Dementia

FILE - In this Thursday, Sept. 27, 2018 file photo, an elderly couple walks past the Berlaymont building, the European Commission headquarters, in Brussels. Research released on Sunday, July 14, 2019 suggests that a healthy lifestyle can cut the risk of developing Alzheimer's even if you've inherited genes that raise your risk for the mind-destroying disease. (AP Photo/Francisco Seco, File)
July 14, 2019 - 1:28 pm
LOS ANGELES (AP) — A healthy lifestyle can cut your risk of developing Alzheimer's or other forms of dementia even if you have genes that raise your risk for these mind-destroying diseases, a large study has found. People with high genetic risk and poor health habits were about three times more...
Read More
FILE - In this Thursday, Sept. 27, 2018 file photo, an elderly couple walks past the Berlaymont building, the European Commission headquarters, in Brussels. Research released on Sunday, July 14, 2019 suggests that a healthy lifestyle can cut the risk of developing Alzheimer's even if you've inherited genes that raise your risk for the mind-destroying disease. (AP Photo/Francisco Seco, File)
July 14, 2019 - 12:35 pm
LOS ANGELES (AP) — A healthy lifestyle can cut your risk of developing Alzheimer's or other forms of dementia even if you have genes that raise your risk for these mind-destroying diseases, a large study has found. People with high genetic risk and poor health habits were about three times more...
Read More
FILE - In this Thursday, Sept. 27, 2018 file photo, an elderly couple walks past the Berlaymont building, the European Commission headquarters, in Brussels. Research released on Sunday, July 14, 2019 suggests that a healthy lifestyle can cut the risk of developing Alzheimer's even if you've inherited genes that raise your risk for the mind-destroying disease. (AP Photo/Francisco Seco, File)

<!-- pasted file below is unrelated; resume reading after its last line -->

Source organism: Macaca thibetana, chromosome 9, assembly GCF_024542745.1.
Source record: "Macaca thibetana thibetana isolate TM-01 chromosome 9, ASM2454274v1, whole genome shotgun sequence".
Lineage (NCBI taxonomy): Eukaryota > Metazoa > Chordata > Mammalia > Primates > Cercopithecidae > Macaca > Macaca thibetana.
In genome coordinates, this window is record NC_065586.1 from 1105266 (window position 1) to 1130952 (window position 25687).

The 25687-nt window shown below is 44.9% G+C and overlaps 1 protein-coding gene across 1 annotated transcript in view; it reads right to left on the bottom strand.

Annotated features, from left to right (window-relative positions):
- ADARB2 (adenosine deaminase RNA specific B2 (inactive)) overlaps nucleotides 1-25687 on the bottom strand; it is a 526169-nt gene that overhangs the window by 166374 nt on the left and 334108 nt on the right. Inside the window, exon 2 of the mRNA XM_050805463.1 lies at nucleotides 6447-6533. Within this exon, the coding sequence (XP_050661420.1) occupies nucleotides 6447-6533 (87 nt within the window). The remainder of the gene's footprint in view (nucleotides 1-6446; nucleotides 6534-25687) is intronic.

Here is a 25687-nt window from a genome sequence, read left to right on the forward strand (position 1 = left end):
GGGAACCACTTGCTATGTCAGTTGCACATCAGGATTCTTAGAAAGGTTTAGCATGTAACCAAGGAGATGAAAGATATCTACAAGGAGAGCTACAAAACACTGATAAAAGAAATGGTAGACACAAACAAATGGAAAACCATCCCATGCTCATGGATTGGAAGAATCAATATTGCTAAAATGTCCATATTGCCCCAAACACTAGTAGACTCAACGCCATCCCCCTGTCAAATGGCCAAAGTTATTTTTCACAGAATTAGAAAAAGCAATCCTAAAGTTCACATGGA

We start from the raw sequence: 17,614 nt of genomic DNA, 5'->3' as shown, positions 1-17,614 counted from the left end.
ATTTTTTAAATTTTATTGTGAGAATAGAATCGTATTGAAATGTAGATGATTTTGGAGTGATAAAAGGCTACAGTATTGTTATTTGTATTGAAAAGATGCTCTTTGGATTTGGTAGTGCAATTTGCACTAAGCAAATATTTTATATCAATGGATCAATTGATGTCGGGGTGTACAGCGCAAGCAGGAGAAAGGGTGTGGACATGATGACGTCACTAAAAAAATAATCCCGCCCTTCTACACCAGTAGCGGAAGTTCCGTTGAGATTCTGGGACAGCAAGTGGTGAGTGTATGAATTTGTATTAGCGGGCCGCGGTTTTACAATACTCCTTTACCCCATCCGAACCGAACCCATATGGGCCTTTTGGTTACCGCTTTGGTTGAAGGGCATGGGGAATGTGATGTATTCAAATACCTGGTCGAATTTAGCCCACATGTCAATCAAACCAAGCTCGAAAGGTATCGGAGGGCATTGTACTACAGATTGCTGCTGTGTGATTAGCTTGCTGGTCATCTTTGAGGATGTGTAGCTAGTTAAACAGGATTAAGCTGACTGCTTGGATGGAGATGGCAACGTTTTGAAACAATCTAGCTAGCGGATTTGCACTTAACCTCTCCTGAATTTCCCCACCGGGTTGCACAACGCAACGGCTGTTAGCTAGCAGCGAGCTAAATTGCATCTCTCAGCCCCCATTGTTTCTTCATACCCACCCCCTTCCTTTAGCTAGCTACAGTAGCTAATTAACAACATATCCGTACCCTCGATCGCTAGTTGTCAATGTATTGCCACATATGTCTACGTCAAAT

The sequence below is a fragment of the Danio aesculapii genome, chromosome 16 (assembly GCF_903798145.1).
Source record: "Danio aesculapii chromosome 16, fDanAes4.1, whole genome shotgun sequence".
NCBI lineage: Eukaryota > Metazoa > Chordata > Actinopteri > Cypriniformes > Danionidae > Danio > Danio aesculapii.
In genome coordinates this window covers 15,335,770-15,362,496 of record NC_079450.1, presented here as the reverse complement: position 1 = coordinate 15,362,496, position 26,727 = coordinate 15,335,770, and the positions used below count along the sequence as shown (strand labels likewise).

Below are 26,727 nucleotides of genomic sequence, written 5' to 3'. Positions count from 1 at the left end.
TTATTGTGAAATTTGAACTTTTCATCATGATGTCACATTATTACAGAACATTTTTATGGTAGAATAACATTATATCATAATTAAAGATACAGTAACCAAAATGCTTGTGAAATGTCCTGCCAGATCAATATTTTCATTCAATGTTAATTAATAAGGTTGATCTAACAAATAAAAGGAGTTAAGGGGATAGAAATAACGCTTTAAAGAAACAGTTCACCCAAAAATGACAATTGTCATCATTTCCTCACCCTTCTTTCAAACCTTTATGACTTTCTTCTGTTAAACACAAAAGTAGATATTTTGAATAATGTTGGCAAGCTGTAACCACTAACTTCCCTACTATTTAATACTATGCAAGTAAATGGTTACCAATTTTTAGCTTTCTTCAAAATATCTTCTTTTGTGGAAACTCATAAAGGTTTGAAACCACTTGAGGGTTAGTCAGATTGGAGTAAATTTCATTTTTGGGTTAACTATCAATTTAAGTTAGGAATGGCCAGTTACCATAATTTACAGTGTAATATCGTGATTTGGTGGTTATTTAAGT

July 14, 2019 - 12:21 pm
LOS ANGELES (AP) — A healthy lifestyle can cut your risk of developing Alzheimer's or other forms of dementia even if you have genes that raise your risk for these mind-destroying diseases, a large study has found. People with high genetic risk and poor health habits were about three times more...
Read More
July 05, 2019 - 1:36 pm
CHICAGO (AP) — Alzheimer's disease may be a risk for older prostate cancer patients given hormone-blocking treatment, a large, U.S. government-funded analysis found. Previous evidence has been mixed on whether the treatment might be linked with mental decline. But experts say the new results stand...
Read More
May 17, 2019 - 5:52 pm
PHILADELPHIA (AP) — Retired NFL players seeking testing as part of a $1 billion concussion settlement must see a doctor close to home to prevent fraud and "doctor shopping," the federal judge overseeing the case ruled. Lawyers for thousands of ex-players complain their clients agreed to the 2013...
Read More
FILE - In this Tuesday, April 4, 2017 file photo, an elderly couple walks across a street near the Royal Palace in Madrid. If you want to save your brain, focus on keeping the rest of your body well with exercise and healthy habits rather than popping vitamin pills, say new World Health Organization guidelines for preventing dementia, released on Tuesday, May 14, 2019. (AP Photo/Francisco Seco)
May 14, 2019 - 9:07 am
If you want to save your brain, focus on keeping the rest of your body well with exercise and healthy habits rather than popping vitamin pills, new guidelines for preventing dementia advise. About 50 million people currently have dementia, and Alzheimer's disease is the most common type. Each year...